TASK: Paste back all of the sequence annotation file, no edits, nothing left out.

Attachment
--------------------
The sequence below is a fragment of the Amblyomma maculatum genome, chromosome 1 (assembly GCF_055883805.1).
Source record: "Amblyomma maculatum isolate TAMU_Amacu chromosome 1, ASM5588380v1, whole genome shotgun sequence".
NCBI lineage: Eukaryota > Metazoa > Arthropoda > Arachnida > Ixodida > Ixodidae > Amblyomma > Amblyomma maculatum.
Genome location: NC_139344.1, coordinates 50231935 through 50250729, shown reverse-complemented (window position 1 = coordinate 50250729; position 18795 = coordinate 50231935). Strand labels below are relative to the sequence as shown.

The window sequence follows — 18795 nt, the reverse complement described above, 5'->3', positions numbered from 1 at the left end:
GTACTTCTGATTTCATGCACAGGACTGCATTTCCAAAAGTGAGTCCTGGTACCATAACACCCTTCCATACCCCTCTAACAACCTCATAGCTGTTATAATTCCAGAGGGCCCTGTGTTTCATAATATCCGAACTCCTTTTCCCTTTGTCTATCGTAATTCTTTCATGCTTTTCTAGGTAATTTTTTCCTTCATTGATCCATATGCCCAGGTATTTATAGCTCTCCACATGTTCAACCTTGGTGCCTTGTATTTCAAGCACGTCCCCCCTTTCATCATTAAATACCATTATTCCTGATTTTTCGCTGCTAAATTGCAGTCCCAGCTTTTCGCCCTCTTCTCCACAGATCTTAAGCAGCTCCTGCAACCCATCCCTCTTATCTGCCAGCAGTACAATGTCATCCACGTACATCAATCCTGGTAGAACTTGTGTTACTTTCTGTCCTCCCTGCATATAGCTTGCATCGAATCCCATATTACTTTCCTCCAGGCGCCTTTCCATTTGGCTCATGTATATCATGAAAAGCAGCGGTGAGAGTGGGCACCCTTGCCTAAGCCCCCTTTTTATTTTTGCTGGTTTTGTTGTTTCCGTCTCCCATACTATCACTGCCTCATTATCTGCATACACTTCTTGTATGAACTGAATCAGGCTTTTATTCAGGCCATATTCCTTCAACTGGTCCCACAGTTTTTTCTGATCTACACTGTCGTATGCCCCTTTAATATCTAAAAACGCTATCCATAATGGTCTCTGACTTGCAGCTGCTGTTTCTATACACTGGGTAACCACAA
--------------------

The sequence below is a fragment of the Amblyomma maculatum genome, chromosome 1 (assembly GCF_055883805.1).
Source record: "Amblyomma maculatum isolate TAMU_Amacu chromosome 1, ASM5588380v1, whole genome shotgun sequence".
NCBI lineage: Eukaryota > Metazoa > Arthropoda > Arachnida > Ixodida > Ixodidae > Amblyomma > Amblyomma maculatum.
Genome location: NC_139344.1, coordinates 50231935 through 50250729, shown reverse-complemented (window position 1 = coordinate 50250729; position 18795 = coordinate 50231935). Strand labels below are relative to the sequence as shown.

The window sequence follows — 18795 nt, the reverse complement described above, 5'->3', positions numbered from 1 at the left end:
GTACTTCTGATTTCATGCACAGGACTGCATTTCCAAAAGTGAGTCCTGGTACCATAACACCCTTCCATACCCCTCTAACAACCTCATAGCTGTTATAATTCCAGAGGGCCCTGTGTTTCATAATATCCGAACTCCTTTTCCCTTTGTCTATCGTAATTCTTTCATGCTTTTCTAGGTAATTTTTTCCTTCATTGATCCATATGCCCAGGTATTTATAGCTCTCCACATGTTCAACCTTGGTGCCTTGTATTTCAAGCACGTCCCCCCTTTCATCATTAAATACCATTATTCCTGATTTTTCGCTGCTAAATTGCAGTCCCAGCTTTTCGCCCTCTTCTCCACAGATCTTAAGCAGCTCCTGCAACCCATCCCTCTTATCTGCCAGCAGTACAATGTCATCCACGTACATCAATCCTGGTAGAACTTGTGTTACTTTCTGTCCTCCCTGCATATAGCTTGCATCGAATCCCATATTACTTTCCTCCAGGCGCCTTTCCATTTGGCTCATGTATATCATGAAAAGCAGCGGTGAGAGTGGGCACCCTTGCCTAAGCCCCCTTTTTATTTTTGCTGGTTTTGTTGTTTCCGTCTCCCATACTATCACTGCCTCATTATCTGCATACACTTCTTGTATGAACTGAATCAGGCTTTTATTCAGGCCATATTCCTTCAACTGGTCCCACAGTTTTTTCTGATCTACACTGTCGTATGCCCCTTTAATATCTAAAAACGCTATCCATAATGGTCTCTGACTTGCAGCTGCTGTTTCTATACACTGGGTAACCACAA